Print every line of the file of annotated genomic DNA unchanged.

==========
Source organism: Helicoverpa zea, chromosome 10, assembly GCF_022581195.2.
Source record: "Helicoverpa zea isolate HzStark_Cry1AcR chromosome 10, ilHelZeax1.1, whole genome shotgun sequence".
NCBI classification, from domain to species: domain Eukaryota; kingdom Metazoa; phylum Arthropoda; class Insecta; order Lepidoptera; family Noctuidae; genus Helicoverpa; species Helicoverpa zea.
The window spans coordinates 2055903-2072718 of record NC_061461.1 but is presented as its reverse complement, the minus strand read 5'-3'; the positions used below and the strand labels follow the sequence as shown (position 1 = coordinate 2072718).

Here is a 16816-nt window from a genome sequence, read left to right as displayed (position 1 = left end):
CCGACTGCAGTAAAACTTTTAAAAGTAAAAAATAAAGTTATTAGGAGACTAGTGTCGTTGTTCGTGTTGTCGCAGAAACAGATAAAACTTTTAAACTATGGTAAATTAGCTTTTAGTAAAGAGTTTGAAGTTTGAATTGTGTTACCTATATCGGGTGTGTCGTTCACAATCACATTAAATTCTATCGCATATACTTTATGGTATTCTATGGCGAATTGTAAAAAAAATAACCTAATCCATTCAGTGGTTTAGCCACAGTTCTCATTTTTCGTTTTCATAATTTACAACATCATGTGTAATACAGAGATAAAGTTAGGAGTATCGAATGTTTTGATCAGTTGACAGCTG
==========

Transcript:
Source organism: Helicoverpa zea, chromosome 10, assembly GCF_022581195.2.
Source record: "Helicoverpa zea isolate HzStark_Cry1AcR chromosome 10, ilHelZeax1.1, whole genome shotgun sequence".
NCBI classification, from domain to species: domain Eukaryota; kingdom Metazoa; phylum Arthropoda; class Insecta; order Lepidoptera; family Noctuidae; genus Helicoverpa; species Helicoverpa zea.
The window spans coordinates 2055903-2072718 of record NC_061461.1 but is presented as its reverse complement, the minus strand read 5'-3'; the positions used below and the strand labels follow the sequence as shown (position 1 = coordinate 2072718).

Here is a 16816-nt window from a genome sequence, read left to right as displayed (position 1 = left end):
CCGACTGCAGTAAAACTTTTAAAAGTAAAAAATAAAGTTATTAGGAGACTAGTGTCGTTGTTCGTGTTGTCGCAGAAACAGATAAAACTTTTAAACTATGGTAAATTAGCTTTTAGTAAAGAGTTTGAAGTTTGAATTGTGTTACCTATATCGGGTGTGTCGTTCACAATCACATTAAATTCTATCGCATATACTTTATGGTATTCTATGGCGAATTGTAAAAAAAATAACCTAATCCATTCAGTGGTTTAGCCACAGTTCTCATTTTTCGTTTTCATAATTTACAACATCATGTGTAATACAGAGATAAAGTTAGGAGTATCGAATGTTTTGATCAGTTGACAGCTG